Tonight, the President took to the airwaves from New Orleans. I’m not convinced he’s written a check that his kiester can cash. In truth, it’ll probably be his successor — along with other Republicans — that’ll pay the piper for Bush’s ambitious directives.
I like his idea of using unused federal lands as a sort of urban homesteading. That’s a cool use of space, and if done right, could be a great opportunity for folks trapped in poverty from that region. The lottery thing for getting the spaces would be a little weird, but I suppose that’s as fair as it can get.
I wasn’t jazzed about expanding the federal authority and broadening the role of the military during a disaster like this. The talking heads I listened to after the address thought he might be referring to federalizing the National Guard, who report to the state governors. Apparently, he tried to do that in the days following 9/11, and that was received with a ton of screaming and hollering from the governors, Republicans and Democrats alike.
And of course, he promised rebuilding of the area, including bringing New Orleans back to life. That’s a noble and good goal. He also addressed the plight of the poor, indicating that they were proof of past racial injustice. While I think that there were challenges with this in times past, I think the bigger problem with some of the poor there — and elsewhere — is this notion that you can hold your hand out, and the government will put something in it. After a generation or two of this, there’s no real incentive to find and hold a job, and folks are in a circle of poverty.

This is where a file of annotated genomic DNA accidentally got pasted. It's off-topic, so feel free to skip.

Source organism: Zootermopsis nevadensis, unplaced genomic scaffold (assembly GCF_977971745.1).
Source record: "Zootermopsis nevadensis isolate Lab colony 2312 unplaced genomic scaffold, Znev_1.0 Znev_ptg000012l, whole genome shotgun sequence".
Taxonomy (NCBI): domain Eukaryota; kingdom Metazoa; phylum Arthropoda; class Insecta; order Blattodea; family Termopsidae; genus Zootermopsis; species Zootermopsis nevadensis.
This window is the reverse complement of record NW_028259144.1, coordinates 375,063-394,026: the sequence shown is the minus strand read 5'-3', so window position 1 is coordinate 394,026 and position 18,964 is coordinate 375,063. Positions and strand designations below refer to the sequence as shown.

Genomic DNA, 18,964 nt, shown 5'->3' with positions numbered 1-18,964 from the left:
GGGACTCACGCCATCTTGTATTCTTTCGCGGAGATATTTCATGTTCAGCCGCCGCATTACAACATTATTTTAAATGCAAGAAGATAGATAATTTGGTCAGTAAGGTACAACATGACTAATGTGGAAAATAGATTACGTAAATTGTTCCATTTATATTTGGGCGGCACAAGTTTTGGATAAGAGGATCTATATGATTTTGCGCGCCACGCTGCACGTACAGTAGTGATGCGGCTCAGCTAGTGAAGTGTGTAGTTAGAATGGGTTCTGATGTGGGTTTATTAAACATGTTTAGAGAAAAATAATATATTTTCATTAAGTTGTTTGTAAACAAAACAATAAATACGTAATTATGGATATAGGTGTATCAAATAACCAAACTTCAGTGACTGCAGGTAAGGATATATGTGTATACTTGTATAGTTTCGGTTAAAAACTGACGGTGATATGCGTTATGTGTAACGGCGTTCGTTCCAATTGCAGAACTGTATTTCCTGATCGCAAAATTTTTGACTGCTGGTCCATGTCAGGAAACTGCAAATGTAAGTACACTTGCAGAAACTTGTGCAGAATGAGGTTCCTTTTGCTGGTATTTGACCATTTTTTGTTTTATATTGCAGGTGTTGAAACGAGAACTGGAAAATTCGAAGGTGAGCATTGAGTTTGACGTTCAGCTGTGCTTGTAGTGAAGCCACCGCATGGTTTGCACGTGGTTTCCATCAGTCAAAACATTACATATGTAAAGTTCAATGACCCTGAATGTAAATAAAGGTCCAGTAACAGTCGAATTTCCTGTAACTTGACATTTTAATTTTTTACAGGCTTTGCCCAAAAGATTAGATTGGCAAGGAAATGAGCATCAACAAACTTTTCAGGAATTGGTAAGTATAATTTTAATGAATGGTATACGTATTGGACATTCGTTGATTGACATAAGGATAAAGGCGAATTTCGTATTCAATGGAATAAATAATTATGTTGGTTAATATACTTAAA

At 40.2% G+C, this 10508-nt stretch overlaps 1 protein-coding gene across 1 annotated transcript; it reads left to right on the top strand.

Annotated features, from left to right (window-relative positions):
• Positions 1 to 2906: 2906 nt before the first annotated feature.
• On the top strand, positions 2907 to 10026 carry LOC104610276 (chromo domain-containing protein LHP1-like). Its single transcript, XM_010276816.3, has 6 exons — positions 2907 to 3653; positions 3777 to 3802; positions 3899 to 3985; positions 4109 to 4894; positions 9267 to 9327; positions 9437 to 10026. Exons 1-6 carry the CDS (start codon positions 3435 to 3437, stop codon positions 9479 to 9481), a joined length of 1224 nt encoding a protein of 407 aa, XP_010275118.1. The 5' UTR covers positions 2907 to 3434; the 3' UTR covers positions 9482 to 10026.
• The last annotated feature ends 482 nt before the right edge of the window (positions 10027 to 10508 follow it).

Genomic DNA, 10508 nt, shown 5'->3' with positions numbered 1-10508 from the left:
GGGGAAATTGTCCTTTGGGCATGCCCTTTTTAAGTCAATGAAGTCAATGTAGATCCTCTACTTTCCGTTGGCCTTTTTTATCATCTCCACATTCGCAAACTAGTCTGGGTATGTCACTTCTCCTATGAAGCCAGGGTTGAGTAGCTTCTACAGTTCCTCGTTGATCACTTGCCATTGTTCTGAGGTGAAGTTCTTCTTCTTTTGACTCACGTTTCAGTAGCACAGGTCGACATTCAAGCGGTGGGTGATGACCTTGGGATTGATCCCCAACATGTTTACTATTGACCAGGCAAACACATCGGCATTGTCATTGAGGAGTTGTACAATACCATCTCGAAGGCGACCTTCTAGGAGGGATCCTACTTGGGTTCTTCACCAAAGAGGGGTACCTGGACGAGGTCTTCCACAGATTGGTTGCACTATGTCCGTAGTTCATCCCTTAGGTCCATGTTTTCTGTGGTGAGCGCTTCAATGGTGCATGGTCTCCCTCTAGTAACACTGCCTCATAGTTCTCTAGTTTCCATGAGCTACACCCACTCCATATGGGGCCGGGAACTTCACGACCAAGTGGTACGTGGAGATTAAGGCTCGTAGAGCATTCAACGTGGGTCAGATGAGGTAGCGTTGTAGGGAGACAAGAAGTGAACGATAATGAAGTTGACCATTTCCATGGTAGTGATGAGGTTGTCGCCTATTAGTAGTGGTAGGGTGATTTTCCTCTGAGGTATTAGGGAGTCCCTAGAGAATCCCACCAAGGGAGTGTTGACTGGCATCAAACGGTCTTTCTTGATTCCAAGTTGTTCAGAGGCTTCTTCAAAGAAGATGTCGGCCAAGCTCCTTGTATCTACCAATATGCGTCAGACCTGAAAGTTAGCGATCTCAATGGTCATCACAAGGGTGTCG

I realize my view is vastly over-simplified and probably shaped by what I’ve seen and what I’ve lived, but I just can’t fathom that there’s no jobs out there if you happen to live in the South, and happen to belong to a given race or culture. I’m not saying that everyone should be handed a cushy desk job, but on the other hand, if you’re gonna rebuild a city and its infrastructure, it seems to me that there are tons of opportunities to learn skills, build companies and provide for families. My two cents.
So, how much will it cost, and where will the money come from? Well, Bush was tightlipped on that. Already $60B has been allocated, and the total bill may well be over $200B. I think it’s gonna be difficult to keep $80B+ in Iraq for troops, and still come up with that kind of money. And, of course, the money’s not there now, so it’ll have to be borrowed, and we surely couldn’t withstand another disaster on any kind of magnitude approaching Katrina.
Yup, I’m skeptical. Not so much of the intentions, but of laying the burden of moving boatloads of money into other countries, and pushing a ton of financing into our children’s future. That doesn’t seem like a cool deal to me.